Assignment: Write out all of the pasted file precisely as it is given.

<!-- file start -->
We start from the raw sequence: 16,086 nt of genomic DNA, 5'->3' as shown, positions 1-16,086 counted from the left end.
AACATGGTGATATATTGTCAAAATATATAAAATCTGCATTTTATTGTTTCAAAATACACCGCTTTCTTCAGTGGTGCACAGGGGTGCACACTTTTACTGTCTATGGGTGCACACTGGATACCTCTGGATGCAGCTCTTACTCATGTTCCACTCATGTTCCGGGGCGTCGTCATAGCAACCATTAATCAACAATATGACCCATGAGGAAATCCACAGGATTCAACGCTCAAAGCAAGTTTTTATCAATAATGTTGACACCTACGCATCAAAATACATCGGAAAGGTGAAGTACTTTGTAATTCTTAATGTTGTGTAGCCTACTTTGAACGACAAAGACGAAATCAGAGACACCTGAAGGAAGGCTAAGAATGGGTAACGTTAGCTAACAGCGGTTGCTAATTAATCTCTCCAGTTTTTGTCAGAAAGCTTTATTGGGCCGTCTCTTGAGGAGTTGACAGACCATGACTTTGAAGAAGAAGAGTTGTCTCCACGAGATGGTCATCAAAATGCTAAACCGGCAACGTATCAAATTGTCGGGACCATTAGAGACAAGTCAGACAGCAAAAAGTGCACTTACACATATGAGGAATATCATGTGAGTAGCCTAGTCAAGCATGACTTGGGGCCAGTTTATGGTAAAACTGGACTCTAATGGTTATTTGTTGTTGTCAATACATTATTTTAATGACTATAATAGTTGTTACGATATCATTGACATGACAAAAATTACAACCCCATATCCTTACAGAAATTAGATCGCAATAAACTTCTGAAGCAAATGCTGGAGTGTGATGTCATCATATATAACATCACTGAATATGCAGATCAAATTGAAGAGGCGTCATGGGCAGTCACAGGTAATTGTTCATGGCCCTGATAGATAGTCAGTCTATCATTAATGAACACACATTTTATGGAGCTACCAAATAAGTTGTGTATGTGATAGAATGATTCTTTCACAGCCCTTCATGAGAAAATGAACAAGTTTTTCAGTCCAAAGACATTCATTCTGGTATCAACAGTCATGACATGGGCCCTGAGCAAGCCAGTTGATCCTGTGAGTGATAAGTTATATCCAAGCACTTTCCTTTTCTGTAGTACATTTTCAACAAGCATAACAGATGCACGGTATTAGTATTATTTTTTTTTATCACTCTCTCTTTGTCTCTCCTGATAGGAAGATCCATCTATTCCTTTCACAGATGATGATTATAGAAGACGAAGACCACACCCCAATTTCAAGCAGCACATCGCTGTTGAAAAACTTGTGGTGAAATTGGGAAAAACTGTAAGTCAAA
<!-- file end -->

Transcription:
We start from the raw sequence: 16,086 nt of genomic DNA, 5'->3' as shown, positions 1-16,086 counted from the left end.
AACATGGTGATATATTGTCAAAATATATAAAATCTGCATTTTATTGTTTCAAAATACACCGCTTTCTTCAGTGGTGCACAGGGGTGCACACTTTTACTGTCTATGGGTGCACACTGGATACCTCTGGATGCAGCTCTTACTCATGTTCCACTCATGTTCCGGGGCGTCGTCATAGCAACCATTAATCAACAATATGACCCATGAGGAAATCCACAGGATTCAACGCTCAAAGCAAGTTTTTATCAATAATGTTGACACCTACGCATCAAAATACATCGGAAAGGTGAAGTACTTTGTAATTCTTAATGTTGTGTAGCCTACTTTGAACGACAAAGACGAAATCAGAGACACCTGAAGGAAGGCTAAGAATGGGTAACGTTAGCTAACAGCGGTTGCTAATTAATCTCTCCAGTTTTTGTCAGAAAGCTTTATTGGGCCGTCTCTTGAGGAGTTGACAGACCATGACTTTGAAGAAGAAGAGTTGTCTCCACGAGATGGTCATCAAAATGCTAAACCGGCAACGTATCAAATTGTCGGGACCATTAGAGACAAGTCAGACAGCAAAAAGTGCACTTACACATATGAGGAATATCATGTGAGTAGCCTAGTCAAGCATGACTTGGGGCCAGTTTATGGTAAAACTGGACTCTAATGGTTATTTGTTGTTGTCAATACATTATTTTAATGACTATAATAGTTGTTACGATATCATTGACATGACAAAAATTACAACCCCATATCCTTACAGAAATTAGATCGCAATAAACTTCTGAAGCAAATGCTGGAGTGTGATGTCATCATATATAACATCACTGAATATGCAGATCAAATTGAAGAGGCGTCATGGGCAGTCACAGGTAATTGTTCATGGCCCTGATAGATAGTCAGTCTATCATTAATGAACACACATTTTATGGAGCTACCAAATAAGTTGTGTATGTGATAGAATGATTCTTTCACAGCCCTTCATGAGAAAATGAACAAGTTTTTCAGTCCAAAGACATTCATTCTGGTATCAACAGTCATGACATGGGCCCTGAGCAAGCCAGTTGATCCTGTGAGTGATAAGTTATATCCAAGCACTTTCCTTTTCTGTAGTACATTTTCAACAAGCATAACAGATGCACGGTATTAGTATTATTTTTTTTTATCACTCTCTCTTTGTCTCTCCTGATAGGAAGATCCATCTATTCCTTTCACAGATGATGATTATAGAAGACGAAGACCACACCCCAATTTCAAGCAGCACATCGCTGTTGAAAAACTTGTGGTGAAATTGGGAAAAACTGTAAGTCAAA